Last week Professor Alexis Jay issued her report into the scandal of child-sex abuse in Rotherham, in the North of England. It is shocking reading; 1,400 children were sexually abused in the town over 16 years and it is overwhelmingly critical of the police, social workers and town councillors who were all found to have let the victims down. Yet as The Daily Telegraph reported, the website of the town council introduced the report’s findings this way: “Services to protect young people at risk from child sexual exploitation in Rotherham are stronger and better co-ordinated today than ever before, an independent review has found”.
This interpretation by the Council is an extreme case of a phenomenon known as ‘Confirmation bias’, where people tend to favour information that confirms their preconceptions or assumptions whether they are true or not. The report is overwhelmingly critical, yet the Council have chosen to find a tiny piece of metal in the haystack of this report and call it a needle.
The term ‘Confirmation bias’ was coined by the British psychologist Peter Wason following a series of experiments in the 1960’s which demonstrated the phenomenon. Such biases are particularly strong for emotionally significant issues, like child abuse, and for established beliefs.
As a research and analytics company often our job is to present data on organisations’ reputation or brand image. Usually the audience is the same organisation that has commissioned the study; different individuals perhaps from many different departments, but all from the same organisation. The data is factual (not anecdotal evidence or personal opinion) collected in much the same way as political polling is conducted. The data is there to be assessed and tested but due to the phenomenon of ‘Confirmation bias’ it often is not, at least not sufficiently.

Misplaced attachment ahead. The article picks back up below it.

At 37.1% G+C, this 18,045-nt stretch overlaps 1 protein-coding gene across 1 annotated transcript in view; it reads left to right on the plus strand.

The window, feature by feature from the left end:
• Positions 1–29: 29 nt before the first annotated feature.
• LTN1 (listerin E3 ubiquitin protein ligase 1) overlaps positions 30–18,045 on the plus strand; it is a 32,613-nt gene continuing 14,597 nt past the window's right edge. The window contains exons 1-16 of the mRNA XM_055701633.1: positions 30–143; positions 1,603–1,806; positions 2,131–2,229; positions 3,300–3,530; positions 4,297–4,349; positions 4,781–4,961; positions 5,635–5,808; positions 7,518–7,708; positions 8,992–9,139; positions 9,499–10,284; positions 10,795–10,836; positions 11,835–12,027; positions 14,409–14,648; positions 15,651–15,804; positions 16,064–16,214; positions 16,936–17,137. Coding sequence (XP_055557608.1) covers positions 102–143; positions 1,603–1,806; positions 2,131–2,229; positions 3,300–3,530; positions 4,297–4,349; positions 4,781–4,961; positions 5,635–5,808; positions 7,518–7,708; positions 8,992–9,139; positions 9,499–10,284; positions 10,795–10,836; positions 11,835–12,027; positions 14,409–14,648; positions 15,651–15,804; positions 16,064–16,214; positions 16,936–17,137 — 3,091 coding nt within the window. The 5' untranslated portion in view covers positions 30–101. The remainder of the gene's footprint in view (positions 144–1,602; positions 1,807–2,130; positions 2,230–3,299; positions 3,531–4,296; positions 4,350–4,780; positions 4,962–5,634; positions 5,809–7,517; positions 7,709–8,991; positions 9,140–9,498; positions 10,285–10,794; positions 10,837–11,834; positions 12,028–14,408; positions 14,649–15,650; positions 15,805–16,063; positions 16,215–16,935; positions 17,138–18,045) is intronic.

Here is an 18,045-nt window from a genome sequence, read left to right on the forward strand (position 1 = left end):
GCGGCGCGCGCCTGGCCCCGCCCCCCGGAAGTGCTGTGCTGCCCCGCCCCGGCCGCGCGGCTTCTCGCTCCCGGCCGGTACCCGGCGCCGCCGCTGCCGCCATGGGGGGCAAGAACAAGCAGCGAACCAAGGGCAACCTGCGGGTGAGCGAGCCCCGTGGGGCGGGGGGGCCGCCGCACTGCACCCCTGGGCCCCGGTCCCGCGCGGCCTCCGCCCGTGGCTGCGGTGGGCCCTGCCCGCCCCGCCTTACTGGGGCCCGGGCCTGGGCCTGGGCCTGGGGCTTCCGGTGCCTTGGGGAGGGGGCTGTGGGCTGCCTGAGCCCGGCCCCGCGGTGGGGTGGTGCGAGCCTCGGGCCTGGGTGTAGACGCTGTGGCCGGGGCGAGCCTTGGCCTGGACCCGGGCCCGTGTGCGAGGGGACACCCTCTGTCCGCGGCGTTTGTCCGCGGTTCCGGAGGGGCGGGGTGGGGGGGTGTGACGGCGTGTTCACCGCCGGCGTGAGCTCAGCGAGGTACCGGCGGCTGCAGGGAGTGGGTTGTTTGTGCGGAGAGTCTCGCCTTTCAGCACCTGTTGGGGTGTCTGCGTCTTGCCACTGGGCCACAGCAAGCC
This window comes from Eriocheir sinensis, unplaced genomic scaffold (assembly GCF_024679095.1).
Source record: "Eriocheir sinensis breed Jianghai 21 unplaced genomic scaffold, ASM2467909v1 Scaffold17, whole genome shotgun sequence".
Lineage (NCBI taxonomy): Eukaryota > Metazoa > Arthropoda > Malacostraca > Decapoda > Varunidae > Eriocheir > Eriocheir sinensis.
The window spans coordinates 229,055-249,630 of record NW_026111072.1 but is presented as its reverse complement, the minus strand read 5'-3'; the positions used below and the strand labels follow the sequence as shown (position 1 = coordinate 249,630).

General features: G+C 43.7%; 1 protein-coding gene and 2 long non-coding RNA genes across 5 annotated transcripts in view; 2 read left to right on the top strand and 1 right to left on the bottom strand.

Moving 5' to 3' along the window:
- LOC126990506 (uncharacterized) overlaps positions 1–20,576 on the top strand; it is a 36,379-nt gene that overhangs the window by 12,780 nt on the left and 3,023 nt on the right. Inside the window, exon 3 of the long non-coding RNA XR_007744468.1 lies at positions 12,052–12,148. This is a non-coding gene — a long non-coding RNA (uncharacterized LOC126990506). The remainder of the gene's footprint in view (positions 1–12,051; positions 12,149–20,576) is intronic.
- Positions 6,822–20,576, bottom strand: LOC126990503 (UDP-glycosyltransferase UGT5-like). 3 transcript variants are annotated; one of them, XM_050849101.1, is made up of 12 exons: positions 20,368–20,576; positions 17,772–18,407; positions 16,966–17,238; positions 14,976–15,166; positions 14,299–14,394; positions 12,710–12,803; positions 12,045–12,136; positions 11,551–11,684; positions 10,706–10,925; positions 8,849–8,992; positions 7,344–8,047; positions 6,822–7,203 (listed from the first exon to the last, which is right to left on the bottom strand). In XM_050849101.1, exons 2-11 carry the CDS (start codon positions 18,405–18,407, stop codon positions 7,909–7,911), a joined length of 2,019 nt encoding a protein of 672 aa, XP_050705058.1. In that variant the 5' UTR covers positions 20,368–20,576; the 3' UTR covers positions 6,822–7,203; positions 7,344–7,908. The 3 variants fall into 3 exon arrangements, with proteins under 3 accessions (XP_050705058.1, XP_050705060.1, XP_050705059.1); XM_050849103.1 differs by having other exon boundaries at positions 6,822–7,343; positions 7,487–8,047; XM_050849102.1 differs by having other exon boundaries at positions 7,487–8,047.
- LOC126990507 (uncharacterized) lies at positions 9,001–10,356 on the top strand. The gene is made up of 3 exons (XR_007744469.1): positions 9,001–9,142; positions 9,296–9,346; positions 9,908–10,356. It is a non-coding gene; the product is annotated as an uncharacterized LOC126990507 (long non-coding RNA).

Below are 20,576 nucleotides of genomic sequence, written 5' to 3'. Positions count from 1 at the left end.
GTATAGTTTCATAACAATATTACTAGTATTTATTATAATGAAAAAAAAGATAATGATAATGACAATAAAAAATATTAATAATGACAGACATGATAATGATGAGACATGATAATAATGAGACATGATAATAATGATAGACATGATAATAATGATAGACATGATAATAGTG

Understandably, people find it very difficult to confront the possibility that our beliefs, our way of seeing the world may be wrong. In an organisational context this is compounded. With peers, managers and senior managers in the room it is extremely difficult to see things as they are rather than the way the organisation, as a collective, sees them. In part ‘confirmation bias’ is a defence mechanism; we weigh up the costs of being wrong. At work the cost can be considerable, personally as well as for the organisation. Our tendency to succumb to confirmation bias can lead to very flawed decision making – witness Rotherham Council’s website.
So “hats off” to those of you who see data and information for what it is; who see things as they are and who take the lead and resolve to test, and if necessary to disprove, the accepted organisational wisdom. It is not for the faint hearted. It is extremely challenging, personally and professionally.
But for most of us, helping to build something that is better is so much more satisfying, deep-down than living with the fear of waiting to be found out.